Norbert Simmons Interview on Friendly Societies
The Friendly Societies
They say that knowledge is power but sometimes too much of one thing is not as good as we hope it would be. Nevertheless I’m prepared to add a brief series of historical information on some aspects of Bermuda history and how religion, early schooling and the Friendly Society movement played its’ role in the lives of the Black Bermudian population.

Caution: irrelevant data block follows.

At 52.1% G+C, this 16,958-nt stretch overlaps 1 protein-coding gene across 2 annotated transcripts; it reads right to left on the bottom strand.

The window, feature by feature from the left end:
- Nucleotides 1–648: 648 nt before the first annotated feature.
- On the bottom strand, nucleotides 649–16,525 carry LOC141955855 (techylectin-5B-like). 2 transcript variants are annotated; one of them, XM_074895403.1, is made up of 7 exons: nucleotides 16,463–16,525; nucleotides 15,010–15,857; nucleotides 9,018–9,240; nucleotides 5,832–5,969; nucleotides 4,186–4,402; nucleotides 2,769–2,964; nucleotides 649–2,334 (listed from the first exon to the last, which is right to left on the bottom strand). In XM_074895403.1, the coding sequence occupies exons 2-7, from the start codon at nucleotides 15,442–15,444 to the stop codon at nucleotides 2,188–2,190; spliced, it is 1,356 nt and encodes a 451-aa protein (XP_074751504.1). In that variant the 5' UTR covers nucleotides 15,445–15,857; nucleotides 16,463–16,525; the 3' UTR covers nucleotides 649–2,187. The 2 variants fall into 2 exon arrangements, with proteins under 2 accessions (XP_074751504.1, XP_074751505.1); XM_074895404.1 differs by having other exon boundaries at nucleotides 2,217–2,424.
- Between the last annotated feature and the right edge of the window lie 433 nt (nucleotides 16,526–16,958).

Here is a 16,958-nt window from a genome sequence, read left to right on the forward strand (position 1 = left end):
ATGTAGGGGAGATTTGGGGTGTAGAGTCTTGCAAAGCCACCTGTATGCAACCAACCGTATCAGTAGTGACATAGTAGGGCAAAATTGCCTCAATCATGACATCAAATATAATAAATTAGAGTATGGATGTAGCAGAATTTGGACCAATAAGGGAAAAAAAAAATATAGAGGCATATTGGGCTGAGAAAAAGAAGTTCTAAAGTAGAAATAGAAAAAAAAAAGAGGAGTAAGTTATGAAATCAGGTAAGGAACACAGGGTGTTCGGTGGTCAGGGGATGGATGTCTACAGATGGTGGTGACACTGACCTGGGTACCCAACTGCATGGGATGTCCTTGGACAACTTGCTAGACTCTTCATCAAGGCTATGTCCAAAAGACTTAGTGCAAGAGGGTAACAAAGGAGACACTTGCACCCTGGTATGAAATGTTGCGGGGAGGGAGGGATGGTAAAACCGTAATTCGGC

Researchers trace the origins of Fraternal Organizations from the Israelites through the Romans and into Britain up to the time of the formation of the Guilds. Note however that most Oddfellows terminology has biblical origins and takes it names from the old Testament Characters. For many years the name Friendly Societies has been mentioned world-wide, here in Bermuda it is no exception. It must be stated here that when we refer to Friendly Societies this includes the establishment of various organizations that came into being since 587 B.C when many people who were exiled banded together in a brotherhood for mutual support and defense. When we mention Oddfellows they were persons that came out of the early formation of Guilds and these organizations worked under the same premise of Oddfellows.